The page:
If the U.S. president is re-elected for a second term, isolationist nationalism might sweep the globe
U.S. President Donald Trump may look more and more set for an exit as he struggles to cope with the coronavirus pandemic, but the coming debates against Democrat rival Joe Biden will emphasize even more the currently confused political scene in the United States.
There is an extraordinary lack of impressive leadership among the Democrats. Biden is simply not good enough to make capital out of Trump’s blundering style. The Democrat voter may hate Trump but he is acutely aware of an inarticulate Biden. Democrats are like the Labour Party in the U.K., which has simply wilted on the bough.
On the other hand, Trump has provided the bombast that the American rightwing—and rightwings all over the world—love to hear. His voters like what he has done in his first term. He has brought America home to cut down the expensive military deployment of the past. They hate foreign policy expenses; what they need instead is more jobs back home. They want him to get out of the Middle East and Afghanistan; and what he has done so far in this connection has gone down well with everyone.
His treatment of NATO has actually paid off and the member states have now agreed to pay up for the region’s defense. Will America become unpopular in Europe for what Trump has done? No, because Europe itself is throwing up leaders who resemble Trump in many ways, as manifested in their attitude toward international refugees. Some, like U.K.’s Boris Johnson, have even started looking like him.
America will love getting out of Afghanistan and Trump will be garlanded for that considering this will save America a lot of money and help retrieve jobs that Americans were losing back home. His China policy has been accepted as “normal” by both sides of the political divide in America; and in Europe, which seems more and more inclined to oppose China at the global level.
Trump’s India policy as a part of his anti-China strategy has gone down well with India where Prime Minister Modi tends to manifest instincts—through anti-Muslim laws—similar to what Trump is doing against the Hispanic migration from South America. Many leaders appearing on the world scene resemble him but not always on his right side. Modi is backed by a majority of Indian voters and is Trump’s ally; so is Erdogan popular in Turkey, but he is among his rivals. Yet what Erdogan will end up doing in the Middle East will benefit Trump.
Trump turned against the Western powers’ Iran policy allowing it to gradually give up its nuclear dreams. But Trump has pulled it down without the E.U. leaders doing much in the way of opposition. Trump’s weapon is sanctions that the world wants to avoid although the economic power that he leverages came from America’s past multilateralism. He has achieved something in the Middle East that no American leader could ever dream of doing. He has got the Arabs to recognize Israel as their friend and to openly declare their opposition to the non-Arab members of the Islamic Summit 1974, Turkey and Iran.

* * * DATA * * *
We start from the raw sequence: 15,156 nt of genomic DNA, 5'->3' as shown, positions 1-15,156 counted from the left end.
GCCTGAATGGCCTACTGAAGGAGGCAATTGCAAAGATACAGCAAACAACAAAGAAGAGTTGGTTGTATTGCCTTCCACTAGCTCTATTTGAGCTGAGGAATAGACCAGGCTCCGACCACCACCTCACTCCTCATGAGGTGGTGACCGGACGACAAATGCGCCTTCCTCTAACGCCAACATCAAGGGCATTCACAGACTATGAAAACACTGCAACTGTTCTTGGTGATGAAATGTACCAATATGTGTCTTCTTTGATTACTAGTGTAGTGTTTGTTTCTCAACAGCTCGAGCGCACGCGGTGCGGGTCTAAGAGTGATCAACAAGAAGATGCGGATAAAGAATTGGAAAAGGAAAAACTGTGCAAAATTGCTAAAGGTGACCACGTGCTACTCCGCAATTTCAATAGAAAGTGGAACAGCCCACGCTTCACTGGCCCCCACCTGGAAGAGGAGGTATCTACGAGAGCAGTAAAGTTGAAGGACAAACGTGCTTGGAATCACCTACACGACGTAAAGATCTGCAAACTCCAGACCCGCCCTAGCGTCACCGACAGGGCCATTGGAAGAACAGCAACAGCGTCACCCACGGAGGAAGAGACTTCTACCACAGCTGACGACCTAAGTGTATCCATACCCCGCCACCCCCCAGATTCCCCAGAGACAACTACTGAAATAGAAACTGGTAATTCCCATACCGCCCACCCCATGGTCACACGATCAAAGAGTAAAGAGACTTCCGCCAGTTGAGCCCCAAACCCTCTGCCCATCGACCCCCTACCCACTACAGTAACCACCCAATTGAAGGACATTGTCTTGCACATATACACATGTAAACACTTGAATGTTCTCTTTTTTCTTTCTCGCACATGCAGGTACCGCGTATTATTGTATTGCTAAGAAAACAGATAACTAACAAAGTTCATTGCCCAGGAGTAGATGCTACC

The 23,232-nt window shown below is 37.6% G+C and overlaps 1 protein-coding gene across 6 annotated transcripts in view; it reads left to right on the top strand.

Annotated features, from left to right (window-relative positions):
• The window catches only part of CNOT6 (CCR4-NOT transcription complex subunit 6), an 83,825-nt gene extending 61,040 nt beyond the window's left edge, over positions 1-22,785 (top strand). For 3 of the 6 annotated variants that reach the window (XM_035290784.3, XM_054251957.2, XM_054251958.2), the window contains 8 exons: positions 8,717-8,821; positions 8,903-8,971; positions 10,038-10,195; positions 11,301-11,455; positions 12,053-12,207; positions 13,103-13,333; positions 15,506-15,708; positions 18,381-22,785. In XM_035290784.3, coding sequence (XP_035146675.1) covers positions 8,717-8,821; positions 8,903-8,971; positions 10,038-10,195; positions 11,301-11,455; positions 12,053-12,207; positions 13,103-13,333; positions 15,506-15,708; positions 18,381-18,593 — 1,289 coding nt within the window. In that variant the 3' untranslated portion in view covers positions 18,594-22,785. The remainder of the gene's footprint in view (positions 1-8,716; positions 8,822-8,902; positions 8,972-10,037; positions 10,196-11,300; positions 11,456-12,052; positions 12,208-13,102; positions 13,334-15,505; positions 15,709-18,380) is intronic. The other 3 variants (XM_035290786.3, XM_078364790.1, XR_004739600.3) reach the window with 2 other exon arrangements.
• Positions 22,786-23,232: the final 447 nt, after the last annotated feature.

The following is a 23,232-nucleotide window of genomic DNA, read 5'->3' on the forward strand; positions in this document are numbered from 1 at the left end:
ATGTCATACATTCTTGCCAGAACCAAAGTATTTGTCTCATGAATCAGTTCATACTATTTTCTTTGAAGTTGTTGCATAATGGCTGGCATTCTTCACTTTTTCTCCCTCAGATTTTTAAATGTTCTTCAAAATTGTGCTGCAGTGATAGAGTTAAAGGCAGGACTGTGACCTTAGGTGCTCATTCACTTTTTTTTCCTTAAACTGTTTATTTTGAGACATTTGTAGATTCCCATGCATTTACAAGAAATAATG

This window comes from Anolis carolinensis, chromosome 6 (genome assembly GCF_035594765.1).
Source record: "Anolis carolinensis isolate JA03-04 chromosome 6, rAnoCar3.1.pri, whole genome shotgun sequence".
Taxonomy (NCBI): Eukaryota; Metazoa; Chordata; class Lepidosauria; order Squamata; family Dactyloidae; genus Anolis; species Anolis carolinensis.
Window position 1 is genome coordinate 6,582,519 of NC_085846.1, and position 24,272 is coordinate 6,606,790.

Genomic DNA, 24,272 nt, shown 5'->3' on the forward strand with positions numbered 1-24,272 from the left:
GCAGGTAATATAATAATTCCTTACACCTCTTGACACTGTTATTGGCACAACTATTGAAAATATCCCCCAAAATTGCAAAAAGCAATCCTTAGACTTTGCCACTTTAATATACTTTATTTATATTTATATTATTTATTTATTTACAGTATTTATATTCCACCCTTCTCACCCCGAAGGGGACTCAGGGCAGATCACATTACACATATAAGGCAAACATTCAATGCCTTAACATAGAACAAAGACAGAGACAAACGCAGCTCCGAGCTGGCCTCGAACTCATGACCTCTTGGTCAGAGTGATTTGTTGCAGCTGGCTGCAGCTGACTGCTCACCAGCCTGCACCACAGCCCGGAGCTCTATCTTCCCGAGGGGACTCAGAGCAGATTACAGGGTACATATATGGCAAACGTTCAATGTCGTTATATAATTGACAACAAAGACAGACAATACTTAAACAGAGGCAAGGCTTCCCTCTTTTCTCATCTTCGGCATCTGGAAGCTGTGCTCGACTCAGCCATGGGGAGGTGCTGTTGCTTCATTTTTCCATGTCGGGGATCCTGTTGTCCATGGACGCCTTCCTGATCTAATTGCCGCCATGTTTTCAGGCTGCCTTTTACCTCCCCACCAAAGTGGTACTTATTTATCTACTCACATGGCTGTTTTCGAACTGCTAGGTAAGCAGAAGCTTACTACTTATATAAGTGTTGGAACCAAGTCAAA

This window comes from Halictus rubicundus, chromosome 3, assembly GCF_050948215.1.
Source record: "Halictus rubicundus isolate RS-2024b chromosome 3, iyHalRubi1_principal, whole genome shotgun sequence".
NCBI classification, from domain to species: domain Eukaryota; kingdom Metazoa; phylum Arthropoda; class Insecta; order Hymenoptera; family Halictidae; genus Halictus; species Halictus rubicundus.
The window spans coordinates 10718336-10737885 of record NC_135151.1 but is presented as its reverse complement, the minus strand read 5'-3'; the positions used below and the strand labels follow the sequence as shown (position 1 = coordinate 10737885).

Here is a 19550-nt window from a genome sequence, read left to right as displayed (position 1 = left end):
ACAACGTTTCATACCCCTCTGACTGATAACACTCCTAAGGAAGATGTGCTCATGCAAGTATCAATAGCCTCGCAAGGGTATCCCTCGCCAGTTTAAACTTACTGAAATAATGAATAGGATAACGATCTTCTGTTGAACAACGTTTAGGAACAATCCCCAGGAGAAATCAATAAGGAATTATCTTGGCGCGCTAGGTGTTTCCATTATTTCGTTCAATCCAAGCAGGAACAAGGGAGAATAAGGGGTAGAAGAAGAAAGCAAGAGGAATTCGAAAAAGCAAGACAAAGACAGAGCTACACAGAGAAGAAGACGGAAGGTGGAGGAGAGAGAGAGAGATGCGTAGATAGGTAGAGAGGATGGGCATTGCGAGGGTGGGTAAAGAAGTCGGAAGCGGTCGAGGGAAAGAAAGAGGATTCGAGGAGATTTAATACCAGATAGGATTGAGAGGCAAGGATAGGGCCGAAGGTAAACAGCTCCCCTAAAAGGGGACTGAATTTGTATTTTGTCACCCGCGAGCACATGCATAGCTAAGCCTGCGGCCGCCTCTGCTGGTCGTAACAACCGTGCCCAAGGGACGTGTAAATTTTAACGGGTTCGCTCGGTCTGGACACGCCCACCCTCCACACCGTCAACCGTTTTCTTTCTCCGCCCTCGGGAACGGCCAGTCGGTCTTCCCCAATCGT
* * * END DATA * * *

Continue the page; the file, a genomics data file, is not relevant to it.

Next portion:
India has overturned its Iran policy and, anticipating the big change, has gotten together with the new friends of Israel, which is bound to hurt Pakistan and its repatriated dollars. Trump’s anti-China policy has attracted the common man in India to him and has made China’s friend Pakistan feel besieged in the region. Pakistan, attracted to Turkey’s anti-Trump President Erdogan, is not aware how much he is like Trump. Threatened by China’s activism in the South China Sea, many leaders not given to manifesting Trump-like qualities have gathered around him to challenge China in their region.
The world has thrown up a certain kind of rightwing leadership in the first quarter of the 21st century: inward looking and hostile to the multilateralism of the 20th century. But not all Trump-like leaders are going to succeed economically; which means that there will be an anti-Trump trend in the future but not before the world has shrunk back into isolationist nationalism with a lot of negative economic fallout.
Nature too has favored Trump and his isolationist charisma by inflicting on the world its first real pandemic. Whether a country likes it or not, the trend is to cut off normal contact and get introverted. The world economy is bound to react negatively after the developed economies have spent most of their savings on their sick populations. The negative effect of it will be on the expats that the developed world had needed in the past but may now see as cultural trespassers.